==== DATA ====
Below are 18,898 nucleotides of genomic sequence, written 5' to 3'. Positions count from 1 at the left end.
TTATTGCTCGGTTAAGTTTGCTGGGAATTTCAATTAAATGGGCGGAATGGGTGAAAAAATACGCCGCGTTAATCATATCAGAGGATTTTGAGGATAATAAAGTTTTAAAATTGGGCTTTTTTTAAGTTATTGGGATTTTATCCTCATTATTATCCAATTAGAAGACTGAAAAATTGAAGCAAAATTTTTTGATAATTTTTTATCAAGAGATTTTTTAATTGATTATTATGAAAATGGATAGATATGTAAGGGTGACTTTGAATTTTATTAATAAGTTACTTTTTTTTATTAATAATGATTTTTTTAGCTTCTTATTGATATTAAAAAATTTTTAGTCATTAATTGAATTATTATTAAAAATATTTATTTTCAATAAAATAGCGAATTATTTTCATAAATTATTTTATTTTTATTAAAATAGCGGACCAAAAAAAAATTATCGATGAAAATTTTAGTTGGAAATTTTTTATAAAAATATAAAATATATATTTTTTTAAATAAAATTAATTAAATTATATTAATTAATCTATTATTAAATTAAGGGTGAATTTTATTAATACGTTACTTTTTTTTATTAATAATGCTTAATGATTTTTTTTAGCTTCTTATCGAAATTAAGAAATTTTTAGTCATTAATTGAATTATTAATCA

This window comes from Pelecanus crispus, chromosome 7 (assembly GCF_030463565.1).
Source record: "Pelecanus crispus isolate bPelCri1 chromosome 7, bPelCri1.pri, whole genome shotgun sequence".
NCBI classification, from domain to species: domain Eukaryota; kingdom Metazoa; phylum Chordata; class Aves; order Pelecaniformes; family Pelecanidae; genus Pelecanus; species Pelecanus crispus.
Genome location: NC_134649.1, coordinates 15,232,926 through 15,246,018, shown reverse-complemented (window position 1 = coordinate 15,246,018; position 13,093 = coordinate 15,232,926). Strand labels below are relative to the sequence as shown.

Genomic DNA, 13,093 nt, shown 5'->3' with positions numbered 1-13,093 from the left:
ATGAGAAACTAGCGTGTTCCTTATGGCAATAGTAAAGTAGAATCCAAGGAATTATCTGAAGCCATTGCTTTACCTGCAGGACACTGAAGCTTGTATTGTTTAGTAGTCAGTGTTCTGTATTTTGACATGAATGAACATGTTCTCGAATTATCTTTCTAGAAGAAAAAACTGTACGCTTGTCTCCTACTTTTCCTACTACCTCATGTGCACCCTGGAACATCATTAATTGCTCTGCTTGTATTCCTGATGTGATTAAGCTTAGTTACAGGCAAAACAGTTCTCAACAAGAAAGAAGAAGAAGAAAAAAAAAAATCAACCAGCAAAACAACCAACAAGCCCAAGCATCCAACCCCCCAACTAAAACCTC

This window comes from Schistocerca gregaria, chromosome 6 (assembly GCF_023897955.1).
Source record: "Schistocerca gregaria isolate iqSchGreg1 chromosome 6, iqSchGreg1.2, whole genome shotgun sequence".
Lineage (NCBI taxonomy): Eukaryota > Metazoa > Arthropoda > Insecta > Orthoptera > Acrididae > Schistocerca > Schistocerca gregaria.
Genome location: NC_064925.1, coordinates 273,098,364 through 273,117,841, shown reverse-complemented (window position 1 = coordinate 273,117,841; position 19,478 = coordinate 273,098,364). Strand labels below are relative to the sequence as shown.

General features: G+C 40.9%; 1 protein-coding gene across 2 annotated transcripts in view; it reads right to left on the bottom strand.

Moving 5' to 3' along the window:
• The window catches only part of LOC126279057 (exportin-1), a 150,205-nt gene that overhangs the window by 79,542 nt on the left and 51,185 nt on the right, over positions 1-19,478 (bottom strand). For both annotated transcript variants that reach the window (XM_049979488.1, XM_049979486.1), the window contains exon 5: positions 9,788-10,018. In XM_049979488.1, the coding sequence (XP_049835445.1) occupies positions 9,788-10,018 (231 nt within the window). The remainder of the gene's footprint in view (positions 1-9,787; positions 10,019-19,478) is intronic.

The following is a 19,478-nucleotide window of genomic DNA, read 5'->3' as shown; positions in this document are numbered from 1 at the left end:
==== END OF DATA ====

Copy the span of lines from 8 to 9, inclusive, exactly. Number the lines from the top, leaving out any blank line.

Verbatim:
ATGAGAAACTAGCGTGTTCCTTATGGCAATAGTAAAGTAGAATCCAAGGAATTATCTGAAGCCATTGCTTTACCTGCAGGACACTGAAGCTTGTATTGTTTAGTAGTCAGTGTTCTGTATTTTGACATGAATGAACATGTTCTCGAATTATCTTTCTAGAAGAAAAAACTGTACGCTTGTCTCCTACTTTTCCTACTACCTCATGTGCACCCTGGAACATCATTAATTGCTCTGCTTGTATTCCTGATGTGATTAAGCTTAGTTACAGGCAAAACAGTTCTCAACAAGAAAGAAGAAGAAGAAAAAAAAAAATCAACCAGCAAAACAACCAACAAGCCCAAGCATCCAACCCCCCAACTAAAACCTC

This window comes from Schistocerca gregaria, chromosome 6 (assembly GCF_023897955.1).